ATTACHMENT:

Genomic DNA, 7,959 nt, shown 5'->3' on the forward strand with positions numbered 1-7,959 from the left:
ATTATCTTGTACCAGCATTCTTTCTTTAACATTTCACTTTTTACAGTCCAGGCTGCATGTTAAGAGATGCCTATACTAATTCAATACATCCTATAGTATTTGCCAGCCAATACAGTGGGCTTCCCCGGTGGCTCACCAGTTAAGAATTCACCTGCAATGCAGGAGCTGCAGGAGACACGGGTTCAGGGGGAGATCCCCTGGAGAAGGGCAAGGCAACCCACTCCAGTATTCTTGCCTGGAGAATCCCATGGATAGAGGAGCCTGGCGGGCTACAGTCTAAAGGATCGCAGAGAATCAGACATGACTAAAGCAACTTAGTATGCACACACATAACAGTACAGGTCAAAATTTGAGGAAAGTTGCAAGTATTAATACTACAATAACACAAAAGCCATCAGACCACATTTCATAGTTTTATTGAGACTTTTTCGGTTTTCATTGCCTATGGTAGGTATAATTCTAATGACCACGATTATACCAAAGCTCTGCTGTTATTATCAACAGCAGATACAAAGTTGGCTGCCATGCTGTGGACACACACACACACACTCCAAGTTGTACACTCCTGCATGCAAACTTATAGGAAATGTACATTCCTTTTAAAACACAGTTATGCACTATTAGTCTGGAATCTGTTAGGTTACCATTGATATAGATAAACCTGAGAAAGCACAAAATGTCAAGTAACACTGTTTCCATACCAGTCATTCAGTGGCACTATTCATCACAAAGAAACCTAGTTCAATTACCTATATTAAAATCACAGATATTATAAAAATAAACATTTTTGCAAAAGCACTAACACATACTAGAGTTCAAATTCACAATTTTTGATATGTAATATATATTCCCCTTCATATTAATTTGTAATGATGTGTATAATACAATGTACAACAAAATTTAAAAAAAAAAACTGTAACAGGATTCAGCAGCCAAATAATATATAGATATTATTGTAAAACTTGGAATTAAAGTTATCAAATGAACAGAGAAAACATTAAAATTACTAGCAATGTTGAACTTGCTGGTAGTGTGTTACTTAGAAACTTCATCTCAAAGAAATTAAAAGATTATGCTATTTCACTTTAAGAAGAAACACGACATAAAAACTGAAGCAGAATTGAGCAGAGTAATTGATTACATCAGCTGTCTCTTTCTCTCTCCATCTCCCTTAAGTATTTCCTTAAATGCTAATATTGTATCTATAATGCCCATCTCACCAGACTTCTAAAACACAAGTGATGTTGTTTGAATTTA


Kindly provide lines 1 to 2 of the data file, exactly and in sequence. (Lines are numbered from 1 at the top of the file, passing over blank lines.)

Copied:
Genomic DNA, 7,959 nt, shown 5'->3' on the forward strand with positions numbered 1-7,959 from the left:
ATTATCTTGTACCAGCATTCTTTCTTTAACATTTCACTTTTTACAGTCCAGGCTGCATGTTAAGAGATGCCTATACTAATTCAATACATCCTATAGTATTTGCCAGCCAATACAGTGGGCTTCCCCGGTGGCTCACCAGTTAAGAATTCACCTGCAATGCAGGAGCTGCAGGAGACACGGGTTCAGGGGGAGATCCCCTGGAGAAGGGCAAGGCAACCCACTCCAGTATTCTTGCCTGGAGAATCCCATGGATAGAGGAGCCTGGCGGGCTACAGTCTAAAGGATCGCAGAGAATCAGACATGACTAAAGCAACTTAGTATGCACACACATAACAGTACAGGTCAAAATTTGAGGAAAGTTGCAAGTATTAATACTACAATAACACAAAAGCCATCAGACCACATTTCATAGTTTTATTGAGACTTTTTCGGTTTTCATTGCCTATGGTAGGTATAATTCTAATGACCACGATTATACCAAAGCTCTGCTGTTATTATCAACAGCAGATACAAAGTTGGCTGCCATGCTGTGGACACACACACACACACTCCAAGTTGTACACTCCTGCATGCAAACTTATAGGAAATGTACATTCCTTTTAAAACACAGTTATGCACTATTAGTCTGGAATCTGTTAGGTTACCATTGATATAGATAAACCTGAGAAAGCACAAAATGTCAAGTAACACTGTTTCCATACCAGTCATTCAGTGGCACTATTCATCACAAAGAAACCTAGTTCAATTACCTATATTAAAATCACAGATATTATAAAAATAAACATTTTTGCAAAAGCACTAACACATACTAGAGTTCAAATTCACAATTTTTGATATGTAATATATATTCCCCTTCATATTAATTTGTAATGATGTGTATAATACAATGTACAACAAAATTTAAAAAAAAAAACTGTAACAGGATTCAGCAGCCAAATAATATATAGATATTATTGTAAAACTTGGAATTAAAGTTATCAAATGAACAGAGAAAACATTAAAATTACTAGCAATGTTGAACTTGCTGGTAGTGTGTTACTTAGAAACTTCATCTCAAAGAAATTAAAAGATTATGCTATTTCACTTTAAGAAGAAACACGACATAAAAACTGAAGCAGAATTGAGCAGAGTAATTGATTACATCAGCTGTCTCTTTCTCTCTCCATCTCCCTTAAGTATTTCCTTAAATGCTAATATTGTATCTATAATGCCCATCTCACCAGACTTCTAAAACACAAGTGATGTTGTTTGAATTTA